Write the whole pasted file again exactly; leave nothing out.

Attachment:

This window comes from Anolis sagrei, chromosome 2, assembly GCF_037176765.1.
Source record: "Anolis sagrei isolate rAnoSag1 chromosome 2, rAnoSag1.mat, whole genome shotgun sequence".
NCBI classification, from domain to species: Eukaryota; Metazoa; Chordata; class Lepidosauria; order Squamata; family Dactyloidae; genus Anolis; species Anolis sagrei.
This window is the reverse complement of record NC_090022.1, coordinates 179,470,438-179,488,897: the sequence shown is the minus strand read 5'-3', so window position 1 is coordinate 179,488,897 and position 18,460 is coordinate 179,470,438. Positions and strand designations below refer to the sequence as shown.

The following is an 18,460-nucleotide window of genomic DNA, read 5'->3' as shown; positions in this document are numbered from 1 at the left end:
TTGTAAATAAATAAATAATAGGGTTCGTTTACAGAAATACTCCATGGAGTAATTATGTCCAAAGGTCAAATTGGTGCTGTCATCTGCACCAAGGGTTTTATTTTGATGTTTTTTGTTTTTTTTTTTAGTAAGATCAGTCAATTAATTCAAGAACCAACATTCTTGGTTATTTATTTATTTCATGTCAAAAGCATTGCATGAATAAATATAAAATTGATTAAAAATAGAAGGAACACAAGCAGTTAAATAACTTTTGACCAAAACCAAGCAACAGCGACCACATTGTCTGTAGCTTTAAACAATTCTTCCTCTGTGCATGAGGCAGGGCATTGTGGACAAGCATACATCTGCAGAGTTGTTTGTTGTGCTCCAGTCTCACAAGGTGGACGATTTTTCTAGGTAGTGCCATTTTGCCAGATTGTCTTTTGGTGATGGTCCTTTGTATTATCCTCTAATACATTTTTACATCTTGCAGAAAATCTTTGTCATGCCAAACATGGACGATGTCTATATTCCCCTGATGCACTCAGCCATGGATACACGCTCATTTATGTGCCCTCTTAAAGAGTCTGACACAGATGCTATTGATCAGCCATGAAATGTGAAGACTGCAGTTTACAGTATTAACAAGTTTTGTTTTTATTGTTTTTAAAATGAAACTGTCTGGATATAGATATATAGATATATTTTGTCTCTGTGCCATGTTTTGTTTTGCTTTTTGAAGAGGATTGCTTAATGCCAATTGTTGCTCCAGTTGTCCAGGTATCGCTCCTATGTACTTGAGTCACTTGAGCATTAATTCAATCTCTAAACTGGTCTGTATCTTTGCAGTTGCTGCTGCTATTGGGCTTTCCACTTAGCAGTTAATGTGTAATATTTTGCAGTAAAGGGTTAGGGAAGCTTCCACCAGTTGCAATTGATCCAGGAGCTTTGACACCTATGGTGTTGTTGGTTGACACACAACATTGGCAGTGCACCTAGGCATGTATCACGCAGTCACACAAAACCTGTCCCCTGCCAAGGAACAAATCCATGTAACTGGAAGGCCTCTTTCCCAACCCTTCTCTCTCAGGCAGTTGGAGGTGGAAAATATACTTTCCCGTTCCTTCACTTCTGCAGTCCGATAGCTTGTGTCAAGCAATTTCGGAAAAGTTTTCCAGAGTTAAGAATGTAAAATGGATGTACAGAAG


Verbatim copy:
This window comes from Anolis sagrei, chromosome 2, assembly GCF_037176765.1.
Source record: "Anolis sagrei isolate rAnoSag1 chromosome 2, rAnoSag1.mat, whole genome shotgun sequence".
NCBI classification, from domain to species: Eukaryota; Metazoa; Chordata; class Lepidosauria; order Squamata; family Dactyloidae; genus Anolis; species Anolis sagrei.
This window is the reverse complement of record NC_090022.1, coordinates 179,470,438-179,488,897: the sequence shown is the minus strand read 5'-3', so window position 1 is coordinate 179,488,897 and position 18,460 is coordinate 179,470,438. Positions and strand designations below refer to the sequence as shown.

The following is an 18,460-nucleotide window of genomic DNA, read 5'->3' as shown; positions in this document are numbered from 1 at the left end:
TTGTAAATAAATAAATAATAGGGTTCGTTTACAGAAATACTCCATGGAGTAATTATGTCCAAAGGTCAAATTGGTGCTGTCATCTGCACCAAGGGTTTTATTTTGATGTTTTTTGTTTTTTTTTTTAGTAAGATCAGTCAATTAATTCAAGAACCAACATTCTTGGTTATTTATTTATTTCATGTCAAAAGCATTGCATGAATAAATATAAAATTGATTAAAAATAGAAGGAACACAAGCAGTTAAATAACTTTTGACCAAAACCAAGCAACAGCGACCACATTGTCTGTAGCTTTAAACAATTCTTCCTCTGTGCATGAGGCAGGGCATTGTGGACAAGCATACATCTGCAGAGTTGTTTGTTGTGCTCCAGTCTCACAAGGTGGACGATTTTTCTAGGTAGTGCCATTTTGCCAGATTGTCTTTTGGTGATGGTCCTTTGTATTATCCTCTAATACATTTTTACATCTTGCAGAAAATCTTTGTCATGCCAAACATGGACGATGTCTATATTCCCCTGATGCACTCAGCCATGGATACACGCTCATTTATGTGCCCTCTTAAAGAGTCTGACACAGATGCTATTGATCAGCCATGAAATGTGAAGACTGCAGTTTACAGTATTAACAAGTTTTGTTTTTATTGTTTTTAAAATGAAACTGTCTGGATATAGATATATAGATATATTTTGTCTCTGTGCCATGTTTTGTTTTGCTTTTTGAAGAGGATTGCTTAATGCCAATTGTTGCTCCAGTTGTCCAGGTATCGCTCCTATGTACTTGAGTCACTTGAGCATTAATTCAATCTCTAAACTGGTCTGTATCTTTGCAGTTGCTGCTGCTATTGGGCTTTCCACTTAGCAGTTAATGTGTAATATTTTGCAGTAAAGGGTTAGGGAAGCTTCCACCAGTTGCAATTGATCCAGGAGCTTTGACACCTATGGTGTTGTTGGTTGACACACAACATTGGCAGTGCACCTAGGCATGTATCACGCAGTCACACAAAACCTGTCCCCTGCCAAGGAACAAATCCATGTAACTGGAAGGCCTCTTTCCCAACCCTTCTCTCTCAGGCAGTTGGAGGTGGAAAATATACTTTCCCGTTCCTTCACTTCTGCAGTCCGATAGCTTGTGTCAAGCAATTTCGGAAAAGTTTTCCAGAGTTAAGAATGTAAAATGGATGTACAGAAG